What's a Little Death, an experimental riff at Theatre Project that begins where Hamlet leaves off, is atmospheric, ambitious, lyrical, well-performed - and fatally inert.
And that's a pity, because this debut work by Three Hands Clapping, Baltimore's newest professional theater company, is bursting with talent. From the moment that the house doors are thrown open, it's apparent that this ensemble knows what it is doing.
Daniel Ettinger's set instantly sets the mood. On the stage, we see these objects: a large cross stuck into the ground, a sandbox filled with dirt and a skull. All are aglow with a dusty white light reminiscent of moonshine. Four bodies are sprawled on the ground.
Those corpses turn out to be familiar dead folk: Hamlet, Queen Gertrude, Laertes and the drowned Ophelia.
As envisaged by the playwright, Juanita Rockwell, the gravedigger has quite a job because the dead people won't stay buried. Thanks to an endless war, the earth is so stuffed with bodies, it keeps spewing them back out.
As the gravedigger explains:
"After the Wet One, here, popped out in the rain,
It got to be like spring had come to stay,
Except with bodies, slipping their heads like buds
Up through the earth."
Careful listeners will notice that the script is written in blank verse, and individual passages are quite lovely. Rockwell also wrote the lyrics for a few short songs, composed by her husband, Chas Marsh, in the style of Kurt Weill, British dancing hall music, and Renaissance ballads.
The five-member cast (Caroline Reck, Joseph W. Ritsch, Jomar Tagatac, Colleen Harris and Natalie Handel) all are graduates of professional theater training programs, and it shows. They are equally adept at pulling off a courtly bow, at classic clown routines (the corpses' limbs refuse to remain where the gravedigger places them), at speaking the Shakespearean dialect clearly and at remaining utterly motionless for several minutes (which is a lot more difficult than it sounds).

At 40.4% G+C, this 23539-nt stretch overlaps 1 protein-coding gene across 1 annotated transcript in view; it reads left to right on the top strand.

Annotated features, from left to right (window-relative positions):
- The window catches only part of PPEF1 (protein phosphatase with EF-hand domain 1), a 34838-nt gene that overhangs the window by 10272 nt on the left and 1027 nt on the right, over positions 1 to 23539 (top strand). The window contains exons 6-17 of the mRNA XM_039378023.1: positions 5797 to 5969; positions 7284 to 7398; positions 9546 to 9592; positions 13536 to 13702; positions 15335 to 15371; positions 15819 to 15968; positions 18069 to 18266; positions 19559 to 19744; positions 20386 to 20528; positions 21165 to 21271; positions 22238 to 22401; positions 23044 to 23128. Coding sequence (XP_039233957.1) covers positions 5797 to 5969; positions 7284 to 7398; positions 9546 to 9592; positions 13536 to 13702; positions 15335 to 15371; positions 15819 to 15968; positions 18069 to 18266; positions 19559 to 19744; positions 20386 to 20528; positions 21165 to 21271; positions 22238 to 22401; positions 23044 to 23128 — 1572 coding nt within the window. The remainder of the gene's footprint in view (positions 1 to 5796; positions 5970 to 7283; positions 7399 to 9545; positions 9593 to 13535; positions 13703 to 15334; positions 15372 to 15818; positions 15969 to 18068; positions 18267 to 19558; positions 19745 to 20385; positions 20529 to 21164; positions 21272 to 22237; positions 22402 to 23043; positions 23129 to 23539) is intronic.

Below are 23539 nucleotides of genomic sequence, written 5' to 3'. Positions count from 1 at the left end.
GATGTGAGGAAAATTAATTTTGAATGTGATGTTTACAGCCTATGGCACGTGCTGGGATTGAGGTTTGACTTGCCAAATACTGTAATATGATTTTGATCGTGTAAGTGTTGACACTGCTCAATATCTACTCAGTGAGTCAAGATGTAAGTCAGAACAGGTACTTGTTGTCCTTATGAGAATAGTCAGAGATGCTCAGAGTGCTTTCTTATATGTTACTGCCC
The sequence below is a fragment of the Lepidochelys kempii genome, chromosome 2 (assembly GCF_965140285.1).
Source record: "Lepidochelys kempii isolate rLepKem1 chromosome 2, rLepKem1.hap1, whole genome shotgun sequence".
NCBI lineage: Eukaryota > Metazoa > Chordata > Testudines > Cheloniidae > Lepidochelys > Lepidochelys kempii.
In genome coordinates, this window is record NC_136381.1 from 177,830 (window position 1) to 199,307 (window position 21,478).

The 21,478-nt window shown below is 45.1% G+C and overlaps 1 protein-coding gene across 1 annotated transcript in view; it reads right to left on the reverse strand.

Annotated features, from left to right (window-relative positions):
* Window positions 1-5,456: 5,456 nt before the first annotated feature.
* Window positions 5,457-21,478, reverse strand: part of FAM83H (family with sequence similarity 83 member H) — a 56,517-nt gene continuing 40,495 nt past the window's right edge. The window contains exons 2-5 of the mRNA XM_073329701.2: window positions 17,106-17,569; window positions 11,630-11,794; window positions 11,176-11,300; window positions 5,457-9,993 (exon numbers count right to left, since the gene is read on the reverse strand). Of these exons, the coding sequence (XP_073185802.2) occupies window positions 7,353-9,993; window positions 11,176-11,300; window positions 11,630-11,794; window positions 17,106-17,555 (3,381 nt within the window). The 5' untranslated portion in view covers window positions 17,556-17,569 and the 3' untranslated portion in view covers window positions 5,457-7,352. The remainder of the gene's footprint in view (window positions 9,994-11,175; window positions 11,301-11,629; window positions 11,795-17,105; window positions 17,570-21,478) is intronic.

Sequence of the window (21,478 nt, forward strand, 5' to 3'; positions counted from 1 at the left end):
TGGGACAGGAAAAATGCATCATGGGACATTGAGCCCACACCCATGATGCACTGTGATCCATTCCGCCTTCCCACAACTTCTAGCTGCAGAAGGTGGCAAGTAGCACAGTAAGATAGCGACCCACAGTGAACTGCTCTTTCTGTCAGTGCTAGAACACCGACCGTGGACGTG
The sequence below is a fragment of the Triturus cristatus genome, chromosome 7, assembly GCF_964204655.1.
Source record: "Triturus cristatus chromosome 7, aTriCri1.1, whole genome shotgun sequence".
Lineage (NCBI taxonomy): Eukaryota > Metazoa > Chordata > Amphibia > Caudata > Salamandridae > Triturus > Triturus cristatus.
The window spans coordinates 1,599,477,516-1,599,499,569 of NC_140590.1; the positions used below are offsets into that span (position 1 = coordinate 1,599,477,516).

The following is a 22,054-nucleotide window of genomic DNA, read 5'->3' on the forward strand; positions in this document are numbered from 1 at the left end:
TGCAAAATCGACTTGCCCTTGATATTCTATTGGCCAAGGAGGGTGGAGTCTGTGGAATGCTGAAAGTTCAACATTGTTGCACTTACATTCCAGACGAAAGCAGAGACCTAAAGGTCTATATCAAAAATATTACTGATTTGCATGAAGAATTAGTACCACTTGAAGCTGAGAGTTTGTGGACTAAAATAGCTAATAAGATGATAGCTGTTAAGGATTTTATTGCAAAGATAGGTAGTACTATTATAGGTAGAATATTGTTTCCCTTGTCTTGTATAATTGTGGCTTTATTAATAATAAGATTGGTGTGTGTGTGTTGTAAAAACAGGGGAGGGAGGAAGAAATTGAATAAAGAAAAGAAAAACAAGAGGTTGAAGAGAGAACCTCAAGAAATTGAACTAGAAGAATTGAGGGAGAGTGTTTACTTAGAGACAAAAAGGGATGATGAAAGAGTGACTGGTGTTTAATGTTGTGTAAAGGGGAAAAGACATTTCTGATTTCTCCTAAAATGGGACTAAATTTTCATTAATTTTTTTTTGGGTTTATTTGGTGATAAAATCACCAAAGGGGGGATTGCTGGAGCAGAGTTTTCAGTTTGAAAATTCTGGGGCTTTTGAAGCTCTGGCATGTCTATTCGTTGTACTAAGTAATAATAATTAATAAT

Harris and Ritsch in particular also display impressive singing voices. I'd love to see what this cast could do in a more conventional theater piece.
But, the show is hampered by a bewildering lack of interest in storytelling.
Along with books, films and television, theater is one of the narrative arts, and even the playwrights of the Theatre of the Absurd (Beckett, Pinter, Ionesco) take their responsibility in this regard as seriously as did Shakespeare and Moliere.
What's a Little Death isn't as much a story as it is a group of poems loosely organized around a theme.
The show has no sense of momentum, of forward thrust, of a cumulative effect. The story doesn't start in one place and end up in another. Relationships don't change or evolve. Because of this lack of cohesion, we're left with a series of messages, none new: War is bad because lots of people die. And, the bigwigs who start the wars are the least likely to suffer the awful consequences.
Though What's a Little Death clocks in at less than an hour, the evening felt long.
Heaven knows, Baltimore could use another professional theater company, and this one is brimming with potential. Rockwell started the MFA theater program at Towson University and previously oversaw premieres by such well-known playwrights as Paula Vogel and Suzan-Lori Parks. Marsh has been a professional musician for 40 years. Leslie Felbain, Death's director, was the movement coach for Barry Humphries (best known for his character, Dame Edna Everage).
These are the three hands of Three Hands Clapping, and in November, the fledgling troupe will mount its second production at the University of Maryland, College Park. Here's hoping that, by then, I'll be able to applaud in earnest.
If you go
What's A Little Death runs at Theatre Project, 45 W. Preston St., through Sept. 14. Show times are 8 p.m. Thursday-Saturday and 2 p.m. Sundays. $10-$20. 410-752-8558 or theatreproject.org.